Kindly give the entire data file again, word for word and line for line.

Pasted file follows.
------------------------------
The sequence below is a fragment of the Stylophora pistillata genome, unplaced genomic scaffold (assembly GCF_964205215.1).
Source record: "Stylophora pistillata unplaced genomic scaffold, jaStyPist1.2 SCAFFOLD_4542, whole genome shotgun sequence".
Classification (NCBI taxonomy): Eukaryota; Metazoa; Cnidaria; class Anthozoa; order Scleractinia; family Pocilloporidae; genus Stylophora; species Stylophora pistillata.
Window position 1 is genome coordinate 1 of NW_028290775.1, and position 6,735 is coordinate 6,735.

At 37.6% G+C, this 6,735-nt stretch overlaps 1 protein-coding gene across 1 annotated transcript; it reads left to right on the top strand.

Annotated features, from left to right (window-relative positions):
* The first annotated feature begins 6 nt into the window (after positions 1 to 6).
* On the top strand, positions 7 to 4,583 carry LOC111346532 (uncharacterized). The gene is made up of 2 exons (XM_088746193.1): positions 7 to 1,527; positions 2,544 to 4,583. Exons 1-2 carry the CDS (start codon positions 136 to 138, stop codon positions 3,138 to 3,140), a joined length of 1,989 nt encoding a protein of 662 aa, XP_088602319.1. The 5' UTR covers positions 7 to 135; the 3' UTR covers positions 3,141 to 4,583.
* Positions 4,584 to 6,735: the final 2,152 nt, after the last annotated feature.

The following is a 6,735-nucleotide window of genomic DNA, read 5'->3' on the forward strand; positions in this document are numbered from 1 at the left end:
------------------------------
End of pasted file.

The sequence below is a fragment of the Stylophora pistillata genome, unplaced genomic scaffold (assembly GCF_964205215.1).
Source record: "Stylophora pistillata unplaced genomic scaffold, jaStyPist1.2 SCAFFOLD_4542, whole genome shotgun sequence".
Classification (NCBI taxonomy): Eukaryota; Metazoa; Cnidaria; class Anthozoa; order Scleractinia; family Pocilloporidae; genus Stylophora; species Stylophora pistillata.
Window position 1 is genome coordinate 1 of NW_028290775.1, and position 6,735 is coordinate 6,735.

At 37.6% G+C, this 6,735-nt stretch overlaps 1 protein-coding gene across 1 annotated transcript; it reads left to right on the top strand.

Annotated features, from left to right (window-relative positions):
* The first annotated feature begins 6 nt into the window (after positions 1 to 6).
* On the top strand, positions 7 to 4,583 carry LOC111346532 (uncharacterized). The gene is made up of 2 exons (XM_088746193.1): positions 7 to 1,527; positions 2,544 to 4,583. Exons 1-2 carry the CDS (start codon positions 136 to 138, stop codon positions 3,138 to 3,140), a joined length of 1,989 nt encoding a protein of 662 aa, XP_088602319.1. The 5' UTR covers positions 7 to 135; the 3' UTR covers positions 3,141 to 4,583.
* Positions 4,584 to 6,735: the final 2,152 nt, after the last annotated feature.

The following is a 6,735-nucleotide window of genomic DNA, read 5'->3' on the forward strand; positions in this document are numbered from 1 at the left end: